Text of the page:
Boston College athletics have a long history of star athletes being drafted into professional leagues, and BC women’s hockey is no different. Since the inception of the NWHL in 2015, 12 former Eagles have been drafted into the league.
Delaney Belinskas was recently selected 10th overall by the Metropolitan Riveters in the 2020 NWHL draft, becoming the 13th BC player ever drafted into the league. Belinskas will be joining fellow BC alumna Kate Leary, BC ’15, in New Jersey if she chooses to sign with the Riveters for the 2020-21 season.
Over the course of her four-year tenure on the Heights, Belinskas has been a consistent player for the Eagles. The Florida native began her collegiate career with a bang, recording 16 goals and 33 points in her first year, to lead the Eagles in goals alongside then-senior Andie Anastos. Belinskas was then a unanimous selection to Hockey East’s All-Rookie Team following the 2016-17 season and was recognized as the Hockey East Rookie of the Week three times throughout the year.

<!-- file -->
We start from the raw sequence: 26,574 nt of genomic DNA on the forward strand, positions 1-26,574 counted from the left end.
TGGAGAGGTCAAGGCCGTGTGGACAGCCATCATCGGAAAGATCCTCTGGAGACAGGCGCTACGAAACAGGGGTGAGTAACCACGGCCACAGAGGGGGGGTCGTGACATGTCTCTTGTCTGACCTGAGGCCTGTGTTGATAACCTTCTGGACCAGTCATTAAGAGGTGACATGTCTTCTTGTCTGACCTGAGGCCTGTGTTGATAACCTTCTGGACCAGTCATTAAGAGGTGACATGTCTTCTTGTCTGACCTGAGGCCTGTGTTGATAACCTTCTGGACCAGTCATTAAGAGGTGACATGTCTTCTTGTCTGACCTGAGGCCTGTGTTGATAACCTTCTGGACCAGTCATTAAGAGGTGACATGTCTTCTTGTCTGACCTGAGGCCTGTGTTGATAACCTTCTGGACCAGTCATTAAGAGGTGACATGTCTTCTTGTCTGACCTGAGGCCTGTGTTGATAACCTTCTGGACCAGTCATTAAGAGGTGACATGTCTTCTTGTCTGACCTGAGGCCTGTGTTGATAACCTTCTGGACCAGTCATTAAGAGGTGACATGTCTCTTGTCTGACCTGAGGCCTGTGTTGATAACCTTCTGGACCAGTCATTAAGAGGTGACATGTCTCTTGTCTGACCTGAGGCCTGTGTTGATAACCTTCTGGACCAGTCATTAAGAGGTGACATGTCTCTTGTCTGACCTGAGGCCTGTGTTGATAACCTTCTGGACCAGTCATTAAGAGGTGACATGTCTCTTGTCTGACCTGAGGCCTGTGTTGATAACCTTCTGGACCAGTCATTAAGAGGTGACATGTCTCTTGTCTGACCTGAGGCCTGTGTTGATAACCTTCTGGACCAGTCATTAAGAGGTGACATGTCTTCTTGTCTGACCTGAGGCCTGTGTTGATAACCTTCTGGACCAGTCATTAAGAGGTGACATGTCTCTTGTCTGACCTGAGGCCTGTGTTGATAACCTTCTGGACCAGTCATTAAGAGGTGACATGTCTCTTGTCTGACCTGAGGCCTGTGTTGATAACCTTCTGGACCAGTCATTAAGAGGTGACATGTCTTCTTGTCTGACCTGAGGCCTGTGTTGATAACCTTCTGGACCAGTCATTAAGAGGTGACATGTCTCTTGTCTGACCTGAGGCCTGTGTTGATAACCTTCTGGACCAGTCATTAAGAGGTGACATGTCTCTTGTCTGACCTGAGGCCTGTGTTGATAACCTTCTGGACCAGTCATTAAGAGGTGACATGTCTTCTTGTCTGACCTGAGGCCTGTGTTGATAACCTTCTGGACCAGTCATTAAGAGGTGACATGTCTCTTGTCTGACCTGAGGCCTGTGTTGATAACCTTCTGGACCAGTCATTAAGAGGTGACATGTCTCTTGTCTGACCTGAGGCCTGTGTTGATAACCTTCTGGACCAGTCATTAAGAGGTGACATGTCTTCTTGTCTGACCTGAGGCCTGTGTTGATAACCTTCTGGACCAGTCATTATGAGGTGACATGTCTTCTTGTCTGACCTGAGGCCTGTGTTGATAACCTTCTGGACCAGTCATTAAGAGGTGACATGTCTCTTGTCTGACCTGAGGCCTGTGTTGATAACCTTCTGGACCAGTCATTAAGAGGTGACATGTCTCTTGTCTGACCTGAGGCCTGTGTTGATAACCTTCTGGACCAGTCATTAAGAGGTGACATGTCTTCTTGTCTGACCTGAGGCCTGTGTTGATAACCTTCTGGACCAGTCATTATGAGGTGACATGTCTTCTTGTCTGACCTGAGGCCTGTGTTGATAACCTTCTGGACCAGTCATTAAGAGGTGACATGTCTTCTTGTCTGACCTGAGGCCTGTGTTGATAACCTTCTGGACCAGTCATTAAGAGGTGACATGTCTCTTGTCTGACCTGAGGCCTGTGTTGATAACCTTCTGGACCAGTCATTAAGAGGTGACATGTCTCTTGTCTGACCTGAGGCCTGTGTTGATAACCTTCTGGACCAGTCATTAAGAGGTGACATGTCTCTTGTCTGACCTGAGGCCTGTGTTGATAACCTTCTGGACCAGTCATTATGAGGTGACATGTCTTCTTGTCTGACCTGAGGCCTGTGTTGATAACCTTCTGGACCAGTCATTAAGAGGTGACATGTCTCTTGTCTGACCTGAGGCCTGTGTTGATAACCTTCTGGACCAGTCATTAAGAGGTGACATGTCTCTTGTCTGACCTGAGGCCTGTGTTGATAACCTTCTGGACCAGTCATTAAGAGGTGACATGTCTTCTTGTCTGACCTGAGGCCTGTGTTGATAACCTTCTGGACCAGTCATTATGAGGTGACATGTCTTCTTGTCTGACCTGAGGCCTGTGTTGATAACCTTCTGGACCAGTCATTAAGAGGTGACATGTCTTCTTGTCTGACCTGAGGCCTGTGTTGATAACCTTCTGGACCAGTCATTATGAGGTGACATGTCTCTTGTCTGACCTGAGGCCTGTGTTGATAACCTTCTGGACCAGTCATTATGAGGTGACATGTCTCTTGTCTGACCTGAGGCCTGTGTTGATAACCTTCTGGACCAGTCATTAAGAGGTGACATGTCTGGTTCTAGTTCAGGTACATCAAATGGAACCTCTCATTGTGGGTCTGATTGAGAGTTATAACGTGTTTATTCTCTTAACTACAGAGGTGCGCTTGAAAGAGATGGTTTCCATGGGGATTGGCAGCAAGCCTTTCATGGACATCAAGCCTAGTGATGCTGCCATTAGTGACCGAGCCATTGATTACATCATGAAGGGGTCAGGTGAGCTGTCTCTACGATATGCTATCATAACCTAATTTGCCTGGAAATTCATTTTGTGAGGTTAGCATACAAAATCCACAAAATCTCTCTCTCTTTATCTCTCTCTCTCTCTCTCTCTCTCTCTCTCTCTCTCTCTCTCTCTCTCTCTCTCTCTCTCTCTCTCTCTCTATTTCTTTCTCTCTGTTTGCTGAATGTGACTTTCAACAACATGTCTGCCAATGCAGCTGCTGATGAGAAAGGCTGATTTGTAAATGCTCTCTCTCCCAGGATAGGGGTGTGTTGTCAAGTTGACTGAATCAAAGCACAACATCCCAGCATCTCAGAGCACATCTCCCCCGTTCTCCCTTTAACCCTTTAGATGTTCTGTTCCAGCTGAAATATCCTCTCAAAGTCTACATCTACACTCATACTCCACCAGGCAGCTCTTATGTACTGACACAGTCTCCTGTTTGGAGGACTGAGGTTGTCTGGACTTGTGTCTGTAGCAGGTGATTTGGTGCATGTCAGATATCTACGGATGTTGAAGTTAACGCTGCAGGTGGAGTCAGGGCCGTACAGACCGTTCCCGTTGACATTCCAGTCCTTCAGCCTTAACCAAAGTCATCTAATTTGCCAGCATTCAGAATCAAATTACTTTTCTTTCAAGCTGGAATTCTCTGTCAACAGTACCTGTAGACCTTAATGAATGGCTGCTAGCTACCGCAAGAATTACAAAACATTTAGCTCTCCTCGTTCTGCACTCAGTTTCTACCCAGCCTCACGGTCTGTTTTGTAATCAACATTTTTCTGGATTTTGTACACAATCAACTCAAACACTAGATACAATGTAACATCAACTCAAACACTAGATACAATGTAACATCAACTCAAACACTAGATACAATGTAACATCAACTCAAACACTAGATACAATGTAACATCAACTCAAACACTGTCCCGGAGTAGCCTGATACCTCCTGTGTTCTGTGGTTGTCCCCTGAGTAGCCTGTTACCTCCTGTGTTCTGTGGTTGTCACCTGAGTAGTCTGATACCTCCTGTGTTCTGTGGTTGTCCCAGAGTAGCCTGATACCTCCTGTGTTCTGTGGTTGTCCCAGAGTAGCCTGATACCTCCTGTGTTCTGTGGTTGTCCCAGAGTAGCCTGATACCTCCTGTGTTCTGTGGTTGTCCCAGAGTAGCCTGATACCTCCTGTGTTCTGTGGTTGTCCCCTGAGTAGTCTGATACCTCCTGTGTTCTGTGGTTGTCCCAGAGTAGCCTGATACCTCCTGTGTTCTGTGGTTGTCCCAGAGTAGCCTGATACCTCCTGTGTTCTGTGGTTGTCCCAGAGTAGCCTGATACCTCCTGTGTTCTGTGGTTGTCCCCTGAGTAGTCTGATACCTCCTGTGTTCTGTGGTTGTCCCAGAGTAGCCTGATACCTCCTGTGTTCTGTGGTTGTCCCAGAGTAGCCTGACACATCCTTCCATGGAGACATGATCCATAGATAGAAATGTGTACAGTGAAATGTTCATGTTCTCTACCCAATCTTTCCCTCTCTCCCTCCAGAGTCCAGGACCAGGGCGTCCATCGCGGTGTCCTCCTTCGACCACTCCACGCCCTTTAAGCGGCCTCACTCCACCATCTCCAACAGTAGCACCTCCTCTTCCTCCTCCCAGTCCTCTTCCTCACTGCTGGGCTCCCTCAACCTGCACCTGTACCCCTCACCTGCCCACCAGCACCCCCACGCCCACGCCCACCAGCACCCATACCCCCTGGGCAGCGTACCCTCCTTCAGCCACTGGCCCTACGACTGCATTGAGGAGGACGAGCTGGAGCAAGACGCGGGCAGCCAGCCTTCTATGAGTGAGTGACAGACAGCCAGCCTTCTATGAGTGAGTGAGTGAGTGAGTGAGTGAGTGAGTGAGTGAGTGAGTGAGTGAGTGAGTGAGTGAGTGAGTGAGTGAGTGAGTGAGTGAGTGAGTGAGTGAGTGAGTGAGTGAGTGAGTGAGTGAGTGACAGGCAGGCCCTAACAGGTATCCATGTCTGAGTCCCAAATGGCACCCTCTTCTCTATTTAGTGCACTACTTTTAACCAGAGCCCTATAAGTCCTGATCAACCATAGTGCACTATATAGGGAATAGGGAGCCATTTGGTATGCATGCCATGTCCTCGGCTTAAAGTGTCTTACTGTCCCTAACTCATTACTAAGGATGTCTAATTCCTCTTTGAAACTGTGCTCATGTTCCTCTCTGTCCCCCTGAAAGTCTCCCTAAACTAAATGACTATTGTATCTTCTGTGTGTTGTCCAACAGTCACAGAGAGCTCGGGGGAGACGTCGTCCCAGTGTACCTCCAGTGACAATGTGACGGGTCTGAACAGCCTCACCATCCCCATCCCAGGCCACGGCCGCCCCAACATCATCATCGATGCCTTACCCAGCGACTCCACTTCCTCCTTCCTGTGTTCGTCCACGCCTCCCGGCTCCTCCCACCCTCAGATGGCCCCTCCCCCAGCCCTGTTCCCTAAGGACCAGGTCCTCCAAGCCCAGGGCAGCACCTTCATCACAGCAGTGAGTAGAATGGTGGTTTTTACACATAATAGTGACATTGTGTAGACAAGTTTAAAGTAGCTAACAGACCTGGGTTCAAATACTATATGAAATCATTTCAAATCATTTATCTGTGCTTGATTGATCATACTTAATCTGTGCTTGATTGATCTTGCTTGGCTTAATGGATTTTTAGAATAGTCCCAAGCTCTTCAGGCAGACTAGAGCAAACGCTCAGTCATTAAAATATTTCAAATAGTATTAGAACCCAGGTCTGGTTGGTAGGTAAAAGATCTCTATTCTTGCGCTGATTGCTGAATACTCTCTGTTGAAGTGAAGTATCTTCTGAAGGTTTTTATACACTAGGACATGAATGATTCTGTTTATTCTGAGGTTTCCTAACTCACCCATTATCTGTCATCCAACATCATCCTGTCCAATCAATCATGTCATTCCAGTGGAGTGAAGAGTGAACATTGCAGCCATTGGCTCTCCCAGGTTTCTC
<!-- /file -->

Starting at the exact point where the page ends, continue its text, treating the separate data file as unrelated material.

Since her freshman year, Belinskas has continued to grow and develop not only as a player but also as a leader, serving as an assistant captain her senior season. Finishing her career with 49 goals and 93 points in her 151 appearances, Belinskas is ranked No. 25 all-time in points in program history and 16th all-time in goals.
“Delaney is a great representative of Boston College hockey, and she is a great player who will be an asset to any team she plays on,” BC head coach Katie Crowley told the NWHL. “She has a great scoring ability, and her inner drive and determination are what set her apart from others.”
While she was one of nine Hockey East alumnae to be drafted to the NWHL this year, Belinskas was the only Eagle selected, following a BC-heavy draft the year prior. Four Eagles—Megan Keller, Kali Flanagan, Makenna Newkirk, and Grace Bizal, all BC ’19—had been selected in the 2018 draft, with two in the first round alone. Out of the four players drafted, however, none of them ended up playing for the team they had been drafted to, with three currently playing in the Professional Women’s Hockey Players Association. Women’s hockey players formed the association to promote and advance the development of a single professional women’s hockey league that can provide sustainable wages for its players, a feat the NWHL has yet to accomplish.
Featured Image by Jess Rivilis / Heights Editor